Delwaide was a Christian democrat, and as the city was at the time occupied by the Nazis, was never officially sworn in as mayor. According to a new book by Herman Van Goethem, Delwaide played a more active role than previously thought in the rounding up and deportation of Antwerp’s Jews up to 1942, when he was de facto in office.
Van Goethem is rector of Antwerp univeristy, where he previously lectured in political history. He was also from 2009 to 2012 director of the Holocaust Museum in Mechelen, housed by the Dossin Barracks from where Jews and others were transported from Belgium and northern France to the death camps.
Groen raised the question as to whether it was appropriate, in the light of the new information, for the dock to continue to carry Delwaide’s name. Current mayor Bart De Wever agreed that a change of name was up for discussion.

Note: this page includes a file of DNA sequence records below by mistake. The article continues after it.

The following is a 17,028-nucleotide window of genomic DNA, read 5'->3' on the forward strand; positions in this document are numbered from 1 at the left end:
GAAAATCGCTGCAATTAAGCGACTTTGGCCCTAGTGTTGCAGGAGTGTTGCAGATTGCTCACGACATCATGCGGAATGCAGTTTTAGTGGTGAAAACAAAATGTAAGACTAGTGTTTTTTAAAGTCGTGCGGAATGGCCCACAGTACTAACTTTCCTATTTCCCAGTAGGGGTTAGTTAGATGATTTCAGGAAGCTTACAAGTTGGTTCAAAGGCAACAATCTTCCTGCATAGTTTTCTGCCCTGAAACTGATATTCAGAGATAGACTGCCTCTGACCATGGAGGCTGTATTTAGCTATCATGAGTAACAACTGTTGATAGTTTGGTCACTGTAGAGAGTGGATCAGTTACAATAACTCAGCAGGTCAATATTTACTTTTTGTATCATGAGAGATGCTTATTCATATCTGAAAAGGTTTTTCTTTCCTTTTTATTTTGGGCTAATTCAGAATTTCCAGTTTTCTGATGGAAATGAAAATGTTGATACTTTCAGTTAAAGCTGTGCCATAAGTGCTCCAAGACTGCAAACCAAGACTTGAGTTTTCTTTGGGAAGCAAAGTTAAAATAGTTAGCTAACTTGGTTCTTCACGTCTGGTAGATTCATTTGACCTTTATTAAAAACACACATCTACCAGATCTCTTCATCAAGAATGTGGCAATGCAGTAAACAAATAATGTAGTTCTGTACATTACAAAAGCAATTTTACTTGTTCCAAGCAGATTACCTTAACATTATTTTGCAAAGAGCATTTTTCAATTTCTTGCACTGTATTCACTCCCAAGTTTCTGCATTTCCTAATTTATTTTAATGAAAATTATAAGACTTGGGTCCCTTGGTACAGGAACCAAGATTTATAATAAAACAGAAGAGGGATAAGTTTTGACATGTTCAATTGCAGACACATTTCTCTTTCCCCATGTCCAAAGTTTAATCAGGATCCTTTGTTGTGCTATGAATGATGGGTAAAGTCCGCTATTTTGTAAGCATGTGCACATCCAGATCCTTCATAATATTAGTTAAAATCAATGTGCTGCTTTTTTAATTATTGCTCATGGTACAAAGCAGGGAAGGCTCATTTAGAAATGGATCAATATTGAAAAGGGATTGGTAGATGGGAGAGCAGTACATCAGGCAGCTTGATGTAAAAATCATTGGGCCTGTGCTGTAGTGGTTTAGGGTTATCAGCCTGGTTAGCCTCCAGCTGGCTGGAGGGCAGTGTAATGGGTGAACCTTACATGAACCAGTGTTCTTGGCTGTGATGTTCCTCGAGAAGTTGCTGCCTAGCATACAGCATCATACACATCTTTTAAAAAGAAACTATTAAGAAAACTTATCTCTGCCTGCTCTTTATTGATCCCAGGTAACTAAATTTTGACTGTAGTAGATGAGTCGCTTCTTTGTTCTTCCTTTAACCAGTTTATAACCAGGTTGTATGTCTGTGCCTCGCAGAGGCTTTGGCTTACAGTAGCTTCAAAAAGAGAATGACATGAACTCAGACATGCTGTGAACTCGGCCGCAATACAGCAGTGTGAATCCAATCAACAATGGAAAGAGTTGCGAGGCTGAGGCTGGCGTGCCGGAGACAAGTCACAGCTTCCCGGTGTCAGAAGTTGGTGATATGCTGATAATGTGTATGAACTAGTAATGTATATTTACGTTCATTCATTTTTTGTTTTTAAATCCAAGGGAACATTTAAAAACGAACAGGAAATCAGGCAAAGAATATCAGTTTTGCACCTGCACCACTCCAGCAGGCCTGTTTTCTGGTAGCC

Antwerp has already set up a scientific committee to examine the city’s wartime past and how it should inform public policy today. The decision to rename the dock, however, is not part of the committee’s deliberations, which are continuing.
The desire expressed by De Wever at the outset, that the matter of renaming the dock be kept apart from party political considerations, appears to have been respected. Given the city’s large Jewish population, no politician would be likely to raise an objection. The final decision on the renaming lies officially with the Port Authority. However since that body is controlled by the city, the approval of the council’s decision is a formality.